Absence of mortar caused Magee House's partial collapse, engineer says

An absence of mortar caused the stone wall collapse at the historic Magee House in Hintonburg last week, according to an engineer hired by the City of Ottawa to investigate.

Although what’s left of the nearly 140-year-old building is unsafe, John Cooke assured members of the built heritage sub-committee Thursday that the remaining structure is stable for now and will survive further review by the city.

But Cooke “strongly recommended” city staff move fast to complete the work and tear down the heritage home at 1119 Wellington St. W. before the snow falls.

“No two stones were held together by mortar,” Cooke told committee members. “It’s basically a house of cards, this building right now.”


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The western wall of the Magee House collapsed the evening of July 24 and the city hired Cooke’s engineering consulting firm the next day to assess what happened.

In response to an early recommendation from Cooke, the city issued an emergency order to partially demolish the building, which began July 27. The collapse and subsequent crew work shut down Wellington Street West between Sherbrooke and Carruthers avenues for about a week. (The road has now re-opened.)

Questions have been swirling since about the fate the remaining structure. Cooke said Thursday he thinks there’s “no way” for masons to “safely restore” Magee House “without taking it down.”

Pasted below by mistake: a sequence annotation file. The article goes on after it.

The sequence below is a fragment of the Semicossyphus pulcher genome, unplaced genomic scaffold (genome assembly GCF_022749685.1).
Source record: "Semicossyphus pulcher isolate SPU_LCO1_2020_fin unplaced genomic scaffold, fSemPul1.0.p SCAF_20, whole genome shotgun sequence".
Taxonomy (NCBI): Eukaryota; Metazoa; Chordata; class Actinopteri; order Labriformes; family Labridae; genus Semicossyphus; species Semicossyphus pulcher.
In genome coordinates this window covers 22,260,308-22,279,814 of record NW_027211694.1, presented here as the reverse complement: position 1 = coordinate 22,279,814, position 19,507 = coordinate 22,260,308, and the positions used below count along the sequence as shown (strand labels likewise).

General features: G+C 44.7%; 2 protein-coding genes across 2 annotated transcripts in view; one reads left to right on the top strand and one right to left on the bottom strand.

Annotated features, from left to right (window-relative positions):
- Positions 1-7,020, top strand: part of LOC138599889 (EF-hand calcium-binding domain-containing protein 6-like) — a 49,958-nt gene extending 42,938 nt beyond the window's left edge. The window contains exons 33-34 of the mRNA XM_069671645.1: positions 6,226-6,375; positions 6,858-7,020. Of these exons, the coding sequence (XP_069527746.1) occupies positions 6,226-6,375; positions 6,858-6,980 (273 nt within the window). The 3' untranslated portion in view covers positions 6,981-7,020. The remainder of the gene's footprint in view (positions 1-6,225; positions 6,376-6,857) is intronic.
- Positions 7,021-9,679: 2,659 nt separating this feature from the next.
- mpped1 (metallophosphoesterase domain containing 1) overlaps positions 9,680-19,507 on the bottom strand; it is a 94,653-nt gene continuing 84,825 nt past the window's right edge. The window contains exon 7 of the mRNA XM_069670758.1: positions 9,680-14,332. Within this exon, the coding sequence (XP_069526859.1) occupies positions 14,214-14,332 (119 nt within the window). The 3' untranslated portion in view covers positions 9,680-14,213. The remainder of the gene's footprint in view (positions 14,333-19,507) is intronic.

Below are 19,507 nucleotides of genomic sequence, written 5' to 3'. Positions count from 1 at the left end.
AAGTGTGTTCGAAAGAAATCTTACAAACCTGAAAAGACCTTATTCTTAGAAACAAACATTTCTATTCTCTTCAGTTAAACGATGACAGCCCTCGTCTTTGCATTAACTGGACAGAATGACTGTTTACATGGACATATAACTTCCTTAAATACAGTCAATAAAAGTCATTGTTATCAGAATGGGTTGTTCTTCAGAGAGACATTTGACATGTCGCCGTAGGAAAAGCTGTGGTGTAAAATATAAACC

The wood roof is also completely rotten and not safe to walk on, he added.

While Cooke’s team concluded the cause of the wall’s collapse was inadequate masonry, compounded by water and recent heavy rains that loosened sand between the stones, owner Ovidio Sbrissa says he “firmly believes” his home crumbled because of vibrations in the ground from construction happening close by.


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Sbrissa, an architect, was living in the house up until last week – although city staff thought the building was vacant. City building inspectors said Thursday they had ordered Sbrissa to complete repair work last year and when they didn’t see those repairs materialize, they prepared a court summons.

Sbrissa insisted he had completed some of the repairs and others were in the works.

Following the committee, Court Curry, a manager of heritage and urban design services at the city, told reporters it’s “too soon” to say whether the “unfortunate” collapse of the Magee House is a case of demolition-by-neglect.

Sbrissa told reporters he hopes a restoration of the historic house, which he described as his “castle in the city,” is possible. The cost of doing that will be one of several deciding factors, he said.

The architect has to hire his own engineers to conduct a separate evaluation and deliver the report to the city before deciding what to do with his home by Aug. 20. In the meantime, he is considering covering the building’s exposed interior with tarps.

As a designated heritage property, the sub-committee has to approve the plan for Magee House.


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Despite this being a “very trying process” for Sbrissa, Curry said the working relationship between the city and the owner has been “positive.”

To better preserve Ottawa’s heritage properties and to prevent incidents like this from happening in the future, Curry said city staff will receive more training on how to conduct building inspections and assessments.

Residents of neighbouring 1121 Wellington St. W. who were displaced by the wall’s collapse have been given the all-clear to go back home, city staff said Thursday.

No one was injured when the wall swung out.

– With a file from The Canadian Press

© 2018 Global News, a division of Corus Entertainment Inc.

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